Teaching people how to move and train safely  or in other words, “Fix Yo S#!t,” is the driving desire behind Dr. Mike Wasilisin, the face and brains behind  social media PT giants MoveU. Eliminating unnecessary injuries by sand the subsequent need for pills and insurance claims. Wherever a more appropriate and straightforward treatment is possible, the sports chiropractor believes in simpler diagnosis and rehab for all.

In his videos, Wasilisin provides fun and easy to understand tips for better posture and exercise techniques, and in this installment for Muscle & Fitness, the real-life doctor — who also plays an influencer on Instagram — provides a valuable demonstration on how to prevent deadlift disasters by improving your spinal alignment. By trying out his “head, back, crack” method, you will also get more from your deadlift because you’ll be more efficiently targeting the hamstrings and glutes.

Founder of MoveU Dr. Mike Wasilisin showing how the head back crack method align the spine when performing a deadlift exercise

MoveU Wants You to ‘Be One with Your Crack’

“It’s called ‘head, back, crack’,” says the MoveU doctor, as he advises using a stick placed vertically over the persons spine for both illustrative and practical purposes. “You’re gonna have a stick, it’s going to push into your head, your back, and that crack. And now, you’re gonna hinge all the way down. All the way, keep hinging until you come to a stop.”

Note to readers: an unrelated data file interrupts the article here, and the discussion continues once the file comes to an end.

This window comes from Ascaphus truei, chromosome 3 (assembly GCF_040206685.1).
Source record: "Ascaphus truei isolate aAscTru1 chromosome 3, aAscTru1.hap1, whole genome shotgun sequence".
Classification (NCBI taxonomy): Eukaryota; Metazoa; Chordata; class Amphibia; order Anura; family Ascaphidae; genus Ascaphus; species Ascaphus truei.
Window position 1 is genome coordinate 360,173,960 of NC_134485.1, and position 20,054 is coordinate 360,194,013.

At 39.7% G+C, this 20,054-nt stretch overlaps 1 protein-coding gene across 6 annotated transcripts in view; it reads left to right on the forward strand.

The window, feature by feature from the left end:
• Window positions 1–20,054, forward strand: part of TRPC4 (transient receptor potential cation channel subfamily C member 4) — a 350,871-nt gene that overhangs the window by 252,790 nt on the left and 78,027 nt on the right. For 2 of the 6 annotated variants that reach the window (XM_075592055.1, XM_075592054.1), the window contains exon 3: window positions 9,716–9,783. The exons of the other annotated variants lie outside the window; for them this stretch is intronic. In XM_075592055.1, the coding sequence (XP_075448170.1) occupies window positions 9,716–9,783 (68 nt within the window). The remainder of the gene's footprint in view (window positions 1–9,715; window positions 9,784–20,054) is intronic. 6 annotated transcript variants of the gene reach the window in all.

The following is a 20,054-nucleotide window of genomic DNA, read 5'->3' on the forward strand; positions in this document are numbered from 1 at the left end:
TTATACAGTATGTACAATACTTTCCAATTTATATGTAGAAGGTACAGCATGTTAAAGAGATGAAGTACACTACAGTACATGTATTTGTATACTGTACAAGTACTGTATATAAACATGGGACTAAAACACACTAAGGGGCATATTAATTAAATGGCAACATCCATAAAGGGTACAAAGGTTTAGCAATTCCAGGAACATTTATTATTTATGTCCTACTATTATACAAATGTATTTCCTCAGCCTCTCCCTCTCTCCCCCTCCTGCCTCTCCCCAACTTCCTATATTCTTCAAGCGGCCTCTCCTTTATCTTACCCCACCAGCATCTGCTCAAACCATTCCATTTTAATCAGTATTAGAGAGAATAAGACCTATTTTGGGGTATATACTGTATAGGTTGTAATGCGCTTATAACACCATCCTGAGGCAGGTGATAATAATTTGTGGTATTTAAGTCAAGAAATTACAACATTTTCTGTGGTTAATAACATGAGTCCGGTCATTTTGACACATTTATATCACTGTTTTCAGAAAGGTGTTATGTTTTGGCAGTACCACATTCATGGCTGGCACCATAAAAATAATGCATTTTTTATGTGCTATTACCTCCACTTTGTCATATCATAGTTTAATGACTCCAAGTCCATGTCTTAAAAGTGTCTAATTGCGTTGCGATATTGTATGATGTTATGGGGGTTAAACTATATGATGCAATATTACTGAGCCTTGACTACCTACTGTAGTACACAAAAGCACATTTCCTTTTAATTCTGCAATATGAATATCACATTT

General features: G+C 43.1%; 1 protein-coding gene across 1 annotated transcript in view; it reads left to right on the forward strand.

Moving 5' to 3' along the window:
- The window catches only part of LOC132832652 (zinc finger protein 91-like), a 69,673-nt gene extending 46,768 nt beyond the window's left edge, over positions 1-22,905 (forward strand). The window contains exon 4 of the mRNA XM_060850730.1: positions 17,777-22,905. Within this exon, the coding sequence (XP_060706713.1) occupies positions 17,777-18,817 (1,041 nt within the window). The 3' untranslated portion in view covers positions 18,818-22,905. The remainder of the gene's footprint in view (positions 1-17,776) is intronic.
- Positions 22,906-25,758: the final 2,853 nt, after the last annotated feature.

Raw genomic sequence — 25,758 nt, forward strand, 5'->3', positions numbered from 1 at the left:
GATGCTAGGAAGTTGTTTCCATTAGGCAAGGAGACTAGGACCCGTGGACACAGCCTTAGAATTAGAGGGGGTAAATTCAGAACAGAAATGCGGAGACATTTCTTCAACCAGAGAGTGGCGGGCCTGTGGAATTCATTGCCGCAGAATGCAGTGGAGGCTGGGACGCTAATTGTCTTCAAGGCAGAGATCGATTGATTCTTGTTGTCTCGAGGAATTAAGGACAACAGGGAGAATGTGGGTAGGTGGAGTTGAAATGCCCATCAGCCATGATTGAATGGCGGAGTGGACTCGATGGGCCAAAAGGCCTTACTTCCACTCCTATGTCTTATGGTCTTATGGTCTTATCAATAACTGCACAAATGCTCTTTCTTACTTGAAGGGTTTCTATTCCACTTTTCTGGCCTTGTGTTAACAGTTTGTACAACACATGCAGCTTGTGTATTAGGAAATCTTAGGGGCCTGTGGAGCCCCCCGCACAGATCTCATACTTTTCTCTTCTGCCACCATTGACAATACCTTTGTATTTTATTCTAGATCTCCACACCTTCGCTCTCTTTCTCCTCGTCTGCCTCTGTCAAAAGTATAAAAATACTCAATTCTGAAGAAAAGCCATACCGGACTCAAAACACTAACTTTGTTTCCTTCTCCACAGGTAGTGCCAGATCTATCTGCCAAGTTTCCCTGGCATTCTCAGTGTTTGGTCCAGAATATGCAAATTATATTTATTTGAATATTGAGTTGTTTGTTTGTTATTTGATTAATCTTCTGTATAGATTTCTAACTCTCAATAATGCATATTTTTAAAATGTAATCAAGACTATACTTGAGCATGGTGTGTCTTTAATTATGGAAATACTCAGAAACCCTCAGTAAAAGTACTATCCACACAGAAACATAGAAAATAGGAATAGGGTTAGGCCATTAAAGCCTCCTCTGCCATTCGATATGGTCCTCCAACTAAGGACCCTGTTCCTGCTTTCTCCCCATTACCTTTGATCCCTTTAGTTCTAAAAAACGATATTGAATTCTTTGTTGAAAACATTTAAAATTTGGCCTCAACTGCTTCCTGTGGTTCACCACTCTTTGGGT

Once you begin bending toward 90 degrees, the stick will naturally distance itself from the posterior end. The lesson here is to be able to bend while keeping the stick touching all three points, as this is the optimum position for back alignment during a deadlift. “You need to learn to be one with the crack,” says Wasilisin. “Feel the crack, keep the crack, now come on all the way up.” The next step is to slowly return to a standing position, while still maintaining the position of the stick.

Those that are still working on their flexibility, and find bending toward 90 degrees to be difficult, can modify the downward movement by bending their knees. “Now that you’ve warmed up your spine, you’ve done 10 reps of this … watch yourself in the mirror, [behind] the deadlift bar,” says Wasilisin. “What you are going to do from now is hold that position, you’re simply going to straighten your knees, and extend your upper body, upright, maintaining those (visualized) points of contact, you’re in better spinal alignment, you’re preventing injury, you’re reducing pain, you’re gaining strength in the muscles that matter the most.”

Powerlifter competing in a olympic weightlifting competition.

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